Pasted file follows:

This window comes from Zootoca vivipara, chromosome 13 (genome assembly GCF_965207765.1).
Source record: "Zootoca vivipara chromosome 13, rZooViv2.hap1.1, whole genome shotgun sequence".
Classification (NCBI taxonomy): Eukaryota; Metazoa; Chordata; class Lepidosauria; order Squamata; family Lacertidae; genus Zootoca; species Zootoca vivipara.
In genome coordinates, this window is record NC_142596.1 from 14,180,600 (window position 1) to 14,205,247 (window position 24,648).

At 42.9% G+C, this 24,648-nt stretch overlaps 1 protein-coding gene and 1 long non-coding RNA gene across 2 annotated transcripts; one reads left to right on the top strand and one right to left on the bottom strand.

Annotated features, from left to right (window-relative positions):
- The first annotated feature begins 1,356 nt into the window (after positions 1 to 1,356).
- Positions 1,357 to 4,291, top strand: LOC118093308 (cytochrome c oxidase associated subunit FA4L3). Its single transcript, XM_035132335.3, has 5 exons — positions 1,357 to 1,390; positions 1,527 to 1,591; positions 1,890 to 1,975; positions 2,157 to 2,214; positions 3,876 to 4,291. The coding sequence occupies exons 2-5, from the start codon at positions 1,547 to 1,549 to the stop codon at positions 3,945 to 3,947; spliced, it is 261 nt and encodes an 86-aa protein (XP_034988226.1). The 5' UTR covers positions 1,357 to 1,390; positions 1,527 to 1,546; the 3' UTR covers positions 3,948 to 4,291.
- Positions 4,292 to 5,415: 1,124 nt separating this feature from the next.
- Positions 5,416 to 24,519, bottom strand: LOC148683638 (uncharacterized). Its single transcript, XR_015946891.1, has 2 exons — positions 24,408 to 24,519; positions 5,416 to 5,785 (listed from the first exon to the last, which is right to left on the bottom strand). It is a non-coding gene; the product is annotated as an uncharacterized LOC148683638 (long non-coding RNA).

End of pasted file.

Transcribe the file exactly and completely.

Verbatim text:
This window comes from Zootoca vivipara, chromosome 13 (genome assembly GCF_965207765.1).
Source record: "Zootoca vivipara chromosome 13, rZooViv2.hap1.1, whole genome shotgun sequence".
Classification (NCBI taxonomy): Eukaryota; Metazoa; Chordata; class Lepidosauria; order Squamata; family Lacertidae; genus Zootoca; species Zootoca vivipara.
In genome coordinates, this window is record NC_142596.1 from 14,180,600 (window position 1) to 14,205,247 (window position 24,648).

At 42.9% G+C, this 24,648-nt stretch overlaps 1 protein-coding gene and 1 long non-coding RNA gene across 2 annotated transcripts; one reads left to right on the top strand and one right to left on the bottom strand.

Annotated features, from left to right (window-relative positions):
- The first annotated feature begins 1,356 nt into the window (after positions 1 to 1,356).
- Positions 1,357 to 4,291, top strand: LOC118093308 (cytochrome c oxidase associated subunit FA4L3). Its single transcript, XM_035132335.3, has 5 exons — positions 1,357 to 1,390; positions 1,527 to 1,591; positions 1,890 to 1,975; positions 2,157 to 2,214; positions 3,876 to 4,291. The coding sequence occupies exons 2-5, from the start codon at positions 1,547 to 1,549 to the stop codon at positions 3,945 to 3,947; spliced, it is 261 nt and encodes an 86-aa protein (XP_034988226.1). The 5' UTR covers positions 1,357 to 1,390; positions 1,527 to 1,546; the 3' UTR covers positions 3,948 to 4,291.
- Positions 4,292 to 5,415: 1,124 nt separating this feature from the next.
- Positions 5,416 to 24,519, bottom strand: LOC148683638 (uncharacterized). Its single transcript, XR_015946891.1, has 2 exons — positions 24,408 to 24,519; positions 5,416 to 5,785 (listed from the first exon to the last, which is right to left on the bottom strand). It is a non-coding gene; the product is annotated as an uncharacterized LOC148683638 (long non-coding RNA).